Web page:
She would show the world what she could create with her passion. It came into her head during their walk. It couldn’t wait. She would make it happen. She would carry out her idea and keep a part of him with her for ever.
On her day off, she went away to the island of Kınalı, mulling over the memories of her former life. The gently sloping garden of the old sculptor’s country estate, the outhouses where the dear old watchman sheltered, the peach trees and mulberry bushes in the orchard. Remembering, she grieved for the years wasted there with him. But for once in her life, Nilüfer wished to make up for the hardships of her past.
‘Hands can carve up a person, hands can speak of our loneliness, hands can be a part of love.’ Isn’t that what he had said? She was going to visit the sculptor who lived alone, summer and winter, on the island slopes open to the north wind, who worked alone, ending the day without having uttered a single word, and considered those moments when he wasn’t being creative a waste of time.
Faces and hands; reshaped with every love, changed with every touch.
Nilüfer was lucky to find the artist still resident on the island. She hurried through the deserted streets of Kınalı.
The artist who for a long time had found his loneliness unbearable was delighted at Nilüfer’s visit, and tried everything to make her stay a little longer. Although he had lost his looks, he tried his luck with any young woman who happened to come his way. ‘I wonder what’s happened in your life,’ he said.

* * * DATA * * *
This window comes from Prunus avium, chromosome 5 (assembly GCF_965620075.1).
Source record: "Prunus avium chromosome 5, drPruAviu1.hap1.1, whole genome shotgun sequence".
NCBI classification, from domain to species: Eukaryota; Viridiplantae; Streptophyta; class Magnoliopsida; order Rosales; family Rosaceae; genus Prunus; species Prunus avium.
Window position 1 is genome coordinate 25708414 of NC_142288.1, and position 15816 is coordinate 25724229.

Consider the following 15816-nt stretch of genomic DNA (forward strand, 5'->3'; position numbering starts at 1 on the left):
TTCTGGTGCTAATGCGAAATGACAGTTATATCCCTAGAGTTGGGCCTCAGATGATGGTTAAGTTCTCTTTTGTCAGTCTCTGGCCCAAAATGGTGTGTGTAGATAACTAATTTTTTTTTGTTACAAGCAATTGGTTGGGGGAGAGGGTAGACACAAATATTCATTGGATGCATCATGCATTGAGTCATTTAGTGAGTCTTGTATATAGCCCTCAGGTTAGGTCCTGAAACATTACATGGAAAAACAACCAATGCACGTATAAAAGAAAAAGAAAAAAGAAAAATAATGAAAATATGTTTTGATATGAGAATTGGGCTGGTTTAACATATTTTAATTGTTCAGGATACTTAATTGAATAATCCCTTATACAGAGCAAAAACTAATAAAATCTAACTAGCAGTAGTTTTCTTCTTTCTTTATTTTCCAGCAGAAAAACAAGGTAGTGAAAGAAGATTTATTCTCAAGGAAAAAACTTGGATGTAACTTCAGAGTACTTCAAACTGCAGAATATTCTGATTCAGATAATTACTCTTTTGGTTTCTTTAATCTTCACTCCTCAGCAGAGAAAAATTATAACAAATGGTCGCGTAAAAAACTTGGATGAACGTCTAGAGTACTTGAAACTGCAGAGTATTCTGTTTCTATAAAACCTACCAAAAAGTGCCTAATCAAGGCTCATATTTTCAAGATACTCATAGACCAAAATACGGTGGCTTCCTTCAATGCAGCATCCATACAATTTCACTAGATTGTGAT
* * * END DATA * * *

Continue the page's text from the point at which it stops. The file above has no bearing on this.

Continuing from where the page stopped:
But she gave him no encouragement. He wanted to do a charcoal drawing of Nilüfer, but ‘I haven’t the time,’ she said.
‘You’re my guest, I’m at your service. Stay and let’s make the most of what God sends us,’ he insisted.
Again she took no notice, then the old sculptor’s voice, rough with nicotine, suddenly asked, ‘What would you like to do?’ Nilüfer squirmed and, evading the question, cunningly led him round to the subject of the garden.
‘Nature here hasn’t changed,’ he said, ‘perhaps the weeds have grown a bit more, and the vine that smothers the trellis is stronger. Everything else is the same.’
She narrowed her eyes. ‘We don’t have all the time in the world like you people,’ said Nilüfer, ‘There’s work. There’s the lady of the house,’ she hesitated, ‘and there’s the son of the house….’ For him to be always with her was what Nilüfer wanted. Even if it was only in parts.
Nilüfer made her final request to the artist, who was on the threshold of old age.
‘For years I dealt with your letters. I was the one who found you the best clay, I was the one who mixed your plaster-of-Paris. Now do me a favour and, without asking too many questions, tell me how to carry out the thing you said was “so simple, my dear”, how to make a mask of someone’s face.’
They were in the laundry room on the top storey. Haluk and Nilüfer. She looked at him. Once more. Again and again, hovering about him. He had come on the ridiculous pretext of asking her to iron his shirt. While he knowingly pulled it over his head, undid the buttons and wickedly peeled the slightly sweaty garment off his skin, she prayed he would fall and his life become a prison, and he would need her care for weeks on end. And all the while she was still doing her duty. She took the shirt. And when she allowed him to touch her arm jokingly with a man’s usual boldness, the touch set her blood on fire. This she allowed, because eventually she was going to send him to sleep, not with curses and evil wishes but with a glass of water.